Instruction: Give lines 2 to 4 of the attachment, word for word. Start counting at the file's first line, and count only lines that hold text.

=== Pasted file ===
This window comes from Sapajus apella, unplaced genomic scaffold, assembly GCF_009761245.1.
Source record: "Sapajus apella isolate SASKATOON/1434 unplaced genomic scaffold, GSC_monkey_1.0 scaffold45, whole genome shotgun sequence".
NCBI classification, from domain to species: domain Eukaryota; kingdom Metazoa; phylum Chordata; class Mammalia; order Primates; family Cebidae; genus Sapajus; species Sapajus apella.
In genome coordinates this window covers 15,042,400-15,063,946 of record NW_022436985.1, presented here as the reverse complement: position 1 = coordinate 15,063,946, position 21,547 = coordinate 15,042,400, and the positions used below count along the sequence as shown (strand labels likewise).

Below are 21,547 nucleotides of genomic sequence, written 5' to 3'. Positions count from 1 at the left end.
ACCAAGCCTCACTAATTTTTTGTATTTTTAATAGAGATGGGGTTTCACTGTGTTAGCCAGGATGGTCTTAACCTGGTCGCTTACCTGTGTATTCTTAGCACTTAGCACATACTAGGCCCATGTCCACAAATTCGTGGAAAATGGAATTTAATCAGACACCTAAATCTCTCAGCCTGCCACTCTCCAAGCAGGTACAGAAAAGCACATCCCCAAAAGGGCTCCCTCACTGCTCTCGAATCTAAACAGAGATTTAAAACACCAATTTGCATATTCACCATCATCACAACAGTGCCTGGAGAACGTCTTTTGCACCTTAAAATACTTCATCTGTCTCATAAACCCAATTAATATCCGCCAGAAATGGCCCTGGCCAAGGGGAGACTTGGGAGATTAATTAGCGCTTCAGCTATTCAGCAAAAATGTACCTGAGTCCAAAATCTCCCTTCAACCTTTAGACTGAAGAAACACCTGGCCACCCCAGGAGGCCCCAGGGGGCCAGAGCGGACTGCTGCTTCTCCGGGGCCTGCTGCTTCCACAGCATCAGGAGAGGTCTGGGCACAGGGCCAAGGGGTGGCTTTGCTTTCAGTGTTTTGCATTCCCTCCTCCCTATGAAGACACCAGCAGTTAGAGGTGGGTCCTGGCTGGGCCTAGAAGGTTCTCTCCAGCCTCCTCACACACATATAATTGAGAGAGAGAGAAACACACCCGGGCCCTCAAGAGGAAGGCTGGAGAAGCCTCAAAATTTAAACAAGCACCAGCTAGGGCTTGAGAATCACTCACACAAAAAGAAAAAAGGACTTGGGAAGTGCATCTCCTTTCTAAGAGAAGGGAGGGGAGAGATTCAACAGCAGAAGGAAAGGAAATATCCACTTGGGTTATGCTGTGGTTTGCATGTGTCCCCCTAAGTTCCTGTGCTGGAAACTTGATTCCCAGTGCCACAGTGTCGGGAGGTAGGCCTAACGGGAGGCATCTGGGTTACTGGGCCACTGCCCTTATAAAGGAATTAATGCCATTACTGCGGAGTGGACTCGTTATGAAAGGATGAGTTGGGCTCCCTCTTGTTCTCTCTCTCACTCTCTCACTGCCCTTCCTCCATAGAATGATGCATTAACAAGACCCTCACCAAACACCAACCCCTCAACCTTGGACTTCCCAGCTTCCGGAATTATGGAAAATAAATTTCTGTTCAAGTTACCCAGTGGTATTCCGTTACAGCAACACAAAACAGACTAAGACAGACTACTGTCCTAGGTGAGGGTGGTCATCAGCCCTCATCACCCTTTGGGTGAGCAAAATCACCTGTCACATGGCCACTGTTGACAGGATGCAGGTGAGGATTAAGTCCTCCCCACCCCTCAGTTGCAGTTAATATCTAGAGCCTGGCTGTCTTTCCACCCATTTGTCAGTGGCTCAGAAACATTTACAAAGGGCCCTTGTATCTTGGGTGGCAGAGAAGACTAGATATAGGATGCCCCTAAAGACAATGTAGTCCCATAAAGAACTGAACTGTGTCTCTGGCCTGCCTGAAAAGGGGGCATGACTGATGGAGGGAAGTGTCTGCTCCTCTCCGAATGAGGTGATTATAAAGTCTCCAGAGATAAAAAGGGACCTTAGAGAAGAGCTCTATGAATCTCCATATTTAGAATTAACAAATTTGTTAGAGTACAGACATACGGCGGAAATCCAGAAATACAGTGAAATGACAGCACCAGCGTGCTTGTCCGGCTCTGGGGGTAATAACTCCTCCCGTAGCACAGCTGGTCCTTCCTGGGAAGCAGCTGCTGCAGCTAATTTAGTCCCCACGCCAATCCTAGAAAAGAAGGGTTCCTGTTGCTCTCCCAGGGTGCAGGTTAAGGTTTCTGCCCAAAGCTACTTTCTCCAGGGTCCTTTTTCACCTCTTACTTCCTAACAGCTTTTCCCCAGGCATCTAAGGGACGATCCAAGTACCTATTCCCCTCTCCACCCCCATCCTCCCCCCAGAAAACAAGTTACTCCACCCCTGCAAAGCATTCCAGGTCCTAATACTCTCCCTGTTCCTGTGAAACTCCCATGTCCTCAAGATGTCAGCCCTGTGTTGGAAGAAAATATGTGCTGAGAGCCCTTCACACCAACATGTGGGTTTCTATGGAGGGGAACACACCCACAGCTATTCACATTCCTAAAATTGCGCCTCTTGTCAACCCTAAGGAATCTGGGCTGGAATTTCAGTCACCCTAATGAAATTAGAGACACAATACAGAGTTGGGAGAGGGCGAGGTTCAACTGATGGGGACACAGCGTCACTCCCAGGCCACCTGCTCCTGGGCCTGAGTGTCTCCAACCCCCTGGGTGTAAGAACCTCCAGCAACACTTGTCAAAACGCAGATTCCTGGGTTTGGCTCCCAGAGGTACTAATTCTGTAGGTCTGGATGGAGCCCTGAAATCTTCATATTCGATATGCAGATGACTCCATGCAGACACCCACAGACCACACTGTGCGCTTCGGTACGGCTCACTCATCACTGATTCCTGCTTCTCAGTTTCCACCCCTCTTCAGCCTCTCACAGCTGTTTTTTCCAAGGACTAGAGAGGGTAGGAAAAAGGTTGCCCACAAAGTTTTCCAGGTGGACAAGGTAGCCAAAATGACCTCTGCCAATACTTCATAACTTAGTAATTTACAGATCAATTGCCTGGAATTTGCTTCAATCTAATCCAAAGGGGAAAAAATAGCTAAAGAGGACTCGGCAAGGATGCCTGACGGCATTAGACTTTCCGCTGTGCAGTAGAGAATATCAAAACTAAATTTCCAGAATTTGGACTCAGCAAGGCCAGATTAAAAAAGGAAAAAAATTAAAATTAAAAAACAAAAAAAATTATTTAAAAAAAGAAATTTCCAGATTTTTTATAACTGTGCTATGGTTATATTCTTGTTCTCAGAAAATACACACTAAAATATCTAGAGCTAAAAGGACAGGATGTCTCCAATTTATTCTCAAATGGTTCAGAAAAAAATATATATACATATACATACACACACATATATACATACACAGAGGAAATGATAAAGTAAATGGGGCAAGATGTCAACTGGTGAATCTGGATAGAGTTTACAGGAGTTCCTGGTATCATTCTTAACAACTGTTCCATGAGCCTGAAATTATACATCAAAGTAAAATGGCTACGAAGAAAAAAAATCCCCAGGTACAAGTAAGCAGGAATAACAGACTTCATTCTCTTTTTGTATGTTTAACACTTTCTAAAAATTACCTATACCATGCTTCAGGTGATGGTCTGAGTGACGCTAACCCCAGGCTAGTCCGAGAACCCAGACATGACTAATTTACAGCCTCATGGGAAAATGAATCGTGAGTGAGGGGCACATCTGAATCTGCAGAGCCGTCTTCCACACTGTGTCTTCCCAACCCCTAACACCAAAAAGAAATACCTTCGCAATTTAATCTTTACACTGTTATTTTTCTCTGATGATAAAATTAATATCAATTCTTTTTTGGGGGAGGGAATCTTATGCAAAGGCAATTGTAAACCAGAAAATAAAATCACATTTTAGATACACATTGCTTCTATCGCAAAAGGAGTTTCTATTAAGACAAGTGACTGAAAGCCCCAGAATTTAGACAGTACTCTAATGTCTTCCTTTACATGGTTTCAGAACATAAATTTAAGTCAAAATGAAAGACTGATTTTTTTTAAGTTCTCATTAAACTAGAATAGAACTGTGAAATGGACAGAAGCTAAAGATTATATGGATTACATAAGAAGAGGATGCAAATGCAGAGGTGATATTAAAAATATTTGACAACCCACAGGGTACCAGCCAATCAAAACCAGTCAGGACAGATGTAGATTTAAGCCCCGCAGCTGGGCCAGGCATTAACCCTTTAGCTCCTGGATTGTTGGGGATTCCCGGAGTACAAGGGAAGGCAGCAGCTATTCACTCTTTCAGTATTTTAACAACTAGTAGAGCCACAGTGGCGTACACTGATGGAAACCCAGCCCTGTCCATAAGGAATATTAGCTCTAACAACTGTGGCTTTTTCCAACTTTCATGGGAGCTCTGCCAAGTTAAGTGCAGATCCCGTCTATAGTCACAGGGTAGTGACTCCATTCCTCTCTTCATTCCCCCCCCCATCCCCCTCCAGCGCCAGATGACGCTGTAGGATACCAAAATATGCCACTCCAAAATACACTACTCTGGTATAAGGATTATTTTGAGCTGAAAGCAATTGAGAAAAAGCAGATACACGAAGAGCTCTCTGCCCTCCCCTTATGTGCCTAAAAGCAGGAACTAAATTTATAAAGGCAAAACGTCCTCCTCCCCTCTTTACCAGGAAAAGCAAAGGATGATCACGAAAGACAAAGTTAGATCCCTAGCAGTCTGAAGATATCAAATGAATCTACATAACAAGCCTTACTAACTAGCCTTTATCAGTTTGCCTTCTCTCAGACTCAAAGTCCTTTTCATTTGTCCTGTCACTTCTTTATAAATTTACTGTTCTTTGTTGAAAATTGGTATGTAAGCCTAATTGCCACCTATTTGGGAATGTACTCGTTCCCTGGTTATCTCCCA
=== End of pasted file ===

Source record: "Sapajus apella isolate SASKATOON/1434 unplaced genomic scaffold, GSC_monkey_1.0 scaffold45, whole genome shotgun sequence".
NCBI classification, from domain to species: domain Eukaryota; kingdom Metazoa; phylum Chordata; class Mammalia; order Primates; family Cebidae; genus Sapajus; species Sapajus apella.
In genome coordinates this window covers 15,042,400-15,063,946 of record NW_022436985.1, presented here as the reverse complement: position 1 = coordinate 15,063,946, position 21,547 = coordinate 15,042,400, and the positions used below count along the sequence as shown (strand labels likewise).